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Movie Blog Post: THE SHACK

Friday, March 3, 2017

Tinsel & Tine Experiences the Workings of
The Shack for the 2nd Time


By Tinsel & Tine Editor Le Anne Lindsay

It's been a long time since I was an avid reader, but I at least used to read a book every Lent, something spiritual in nature. I can't say I do it any more, as we've entered the Lenten season on Wednesday (March 1st) and I don't have a book poised at the ready, but back in 2007 my minister at the time, suggested I read William Paul Young's "The Shack". Magical realism is a good way to reach me, as suspension of disbelief comes easy. I remember after reading "The Shack" I felt very good about God and started to see my relationship with the Source of All things in a better light. But on this realm we call Earth, it's just so easy to lose touch with our higher selves, with the Trinity, and with peace. So I fell back into my usual mistrustful relationship with God, knowing there's something there, but having too many questions and too many doubts to always be in a truly positive relationship with God or Jesus and especially myself. I totally forgot about "The Shack".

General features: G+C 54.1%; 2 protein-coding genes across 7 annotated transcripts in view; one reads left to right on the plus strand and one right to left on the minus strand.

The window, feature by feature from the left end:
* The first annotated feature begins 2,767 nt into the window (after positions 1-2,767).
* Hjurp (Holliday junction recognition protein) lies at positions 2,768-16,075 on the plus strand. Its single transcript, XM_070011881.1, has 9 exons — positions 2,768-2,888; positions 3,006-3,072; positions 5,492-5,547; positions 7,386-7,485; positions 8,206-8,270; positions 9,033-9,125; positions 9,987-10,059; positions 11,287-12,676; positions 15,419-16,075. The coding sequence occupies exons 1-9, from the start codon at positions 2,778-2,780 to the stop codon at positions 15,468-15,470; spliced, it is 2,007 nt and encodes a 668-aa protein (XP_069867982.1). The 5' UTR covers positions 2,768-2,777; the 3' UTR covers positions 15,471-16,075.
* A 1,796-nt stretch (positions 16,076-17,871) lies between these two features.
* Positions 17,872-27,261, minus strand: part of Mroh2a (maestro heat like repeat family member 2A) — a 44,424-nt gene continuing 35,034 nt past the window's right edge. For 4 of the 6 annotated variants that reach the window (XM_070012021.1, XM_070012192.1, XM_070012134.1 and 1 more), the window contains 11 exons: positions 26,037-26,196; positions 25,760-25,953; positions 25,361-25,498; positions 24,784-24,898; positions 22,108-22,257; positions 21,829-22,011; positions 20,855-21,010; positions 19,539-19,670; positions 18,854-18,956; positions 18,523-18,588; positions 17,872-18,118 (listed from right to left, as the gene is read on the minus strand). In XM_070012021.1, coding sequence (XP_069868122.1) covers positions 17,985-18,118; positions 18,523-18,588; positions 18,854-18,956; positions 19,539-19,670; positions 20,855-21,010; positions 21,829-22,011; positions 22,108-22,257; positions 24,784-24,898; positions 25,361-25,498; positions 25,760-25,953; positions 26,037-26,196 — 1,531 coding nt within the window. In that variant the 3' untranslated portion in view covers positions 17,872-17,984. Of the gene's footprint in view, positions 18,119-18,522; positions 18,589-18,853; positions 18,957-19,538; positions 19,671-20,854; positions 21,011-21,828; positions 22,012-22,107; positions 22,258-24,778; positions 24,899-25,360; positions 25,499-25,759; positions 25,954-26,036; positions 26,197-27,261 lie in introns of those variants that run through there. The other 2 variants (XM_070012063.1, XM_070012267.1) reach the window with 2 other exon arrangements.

Cut to 2017 and I hear that Octavia Spencer will be playing God in a movie. Move over Morgan Freeman :)  Then I hear the title of the movie, and I'm like, "Oh, I remember reading The Shack", can't wait til this movie comes out".  There was only one press screening offered and no general audience preview screenings.  However, I did get to run a contest to give away tickets to see the film during it's run of engagement.

Here's the Facebook post with all the entries and both Winners: